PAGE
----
Stanford University PhD candidate, Song Han, who works under advisor and networking pioneer, Dr. Bill Dally, responded in a most soft-spoken and thoughtful way to the question of whether the coupled software and hardware architecture he developed might change the world.

In fact, instead of answering the question directly, he pointed to the range of applications, both in the present and future, that will be driven by near real-time inference for complex deep neural networks—all a roundabout way of showing not just why what he is working toward is revolutionary, but why the missing pieces he is filling in have kept neural network-fed services at a relative constant.

There is one large barrier to that future Han considers imminent—one pushed by an existing range of neural network-driven applications powering all aspects of the consumer economy and, over time, the enterprise. And it’s less broadly technical than it is efficiency-driven. After all, considering the mode of service delivery of these applications, often lightweight, power-aware devices, how much computation can be effectively packed into the memory of such devices—and at what cost to battery life or overall power? Devices aside, these same concerns, at a grander level of scale, are even more pertinent at the datacenter where some bulk of the inference is handled.

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Feb 3, 2016

Will Robots Make Humans Unnecessary?

Posted by in categories: economics, employment, robotics/AI

Good article. Robots taking over the world? No. All human workers replaced by a robot? No Will humans need enhancements to keep up with technology or do certain positions/ careers? Yes.

As robotics and artificial intelligence continue to accelerate in their development, there will be a dwindling number of jobs that machines won’t handle better than humans. How should we prepare for an economy that no longer needs us?

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Feb 1, 2016

Cancer rates still higher in Appalachia, but gap is narrowing

Posted by in categories: biotech/medical, economics, health

Very messed up.

WASHINGTON, Feb. 1 (UPI) — Residents of Appalachia continue to have higher rates of cancer regardless of race and location.

Appalachia is a region of the Eastern United States defined by the presence of the Appalachian Mountains. It stretches from Mississippi to New York and includes 420 counties in 13 states and roughly 25 million people.

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Feb 1, 2016

Young Aussies thinking twice about car ownership: city futurist

Posted by in categories: economics, employment, finance, habitats, robotics/AI, transportation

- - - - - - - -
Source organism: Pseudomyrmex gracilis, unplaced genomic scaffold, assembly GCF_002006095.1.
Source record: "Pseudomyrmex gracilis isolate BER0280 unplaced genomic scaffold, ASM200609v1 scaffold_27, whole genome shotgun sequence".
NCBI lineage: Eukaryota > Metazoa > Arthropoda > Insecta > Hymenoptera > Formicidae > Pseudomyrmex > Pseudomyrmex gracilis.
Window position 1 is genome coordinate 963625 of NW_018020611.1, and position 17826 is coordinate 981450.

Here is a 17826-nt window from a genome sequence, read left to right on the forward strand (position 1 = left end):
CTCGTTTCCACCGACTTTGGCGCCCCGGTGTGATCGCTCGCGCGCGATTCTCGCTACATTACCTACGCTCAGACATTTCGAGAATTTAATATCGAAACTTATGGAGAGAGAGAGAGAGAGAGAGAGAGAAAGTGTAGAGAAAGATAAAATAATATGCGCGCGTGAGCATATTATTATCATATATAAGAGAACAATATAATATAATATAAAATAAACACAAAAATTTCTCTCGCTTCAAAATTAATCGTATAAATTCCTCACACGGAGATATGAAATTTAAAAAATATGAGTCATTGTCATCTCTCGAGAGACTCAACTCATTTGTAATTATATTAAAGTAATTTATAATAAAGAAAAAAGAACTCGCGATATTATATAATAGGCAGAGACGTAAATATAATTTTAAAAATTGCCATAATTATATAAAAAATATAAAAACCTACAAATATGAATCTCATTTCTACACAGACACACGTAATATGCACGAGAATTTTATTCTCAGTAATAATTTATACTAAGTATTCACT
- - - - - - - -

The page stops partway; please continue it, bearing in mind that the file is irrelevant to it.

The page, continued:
2 trends that is happening now especially with millennials: car ownership is no longer the desire; and home ownership is out of reach. And, this will impact at a minimum 4 industries — financial, real estate, auto, and insurance industries? Something that many in industry will need to get very creative in addressing to entice the future larger market consumers.

Young people no longer rush to buy their first car, meaning future cities need to think quickly about public transport and the emerging “share economy”, one of Australia’s leading urban futurists says.

Fewer people will “own a car”, “shared” driverless cars will be common and the “Uber” idea of sharing a ride will extend beyond an alternative to taxis, to ‘sharing’ homes, jobs, electric cars, hotel rooms and bikes by 2050.

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Jan 31, 2016

Why the golden age of growth is behind us

Posted by in categories: 3D printing, economics, quantum physics, robotics/AI

Hmmm; we’re definitely not at the end of the golden age of innovation. In fact, once Quantum technology has evolved to the point where it is available to the broader public; we will see a new explosion of new innovation occur as a result.

This is the first of two excerpts from “The Rise and Fall of American Growth: The U.S. Standard of Living Since the Civil War,” published this month by Princeton University Press. The second will explain the implications of all this for the next quarter century.

Can future innovations match the great inventions of the past? Will artificial intelligence, robots, 3D printing and other offspring of the digital revolution do for economic growth what the second industrial revolution did between 1920 and 1970? The techno-optimist school of economics says yes. I disagree.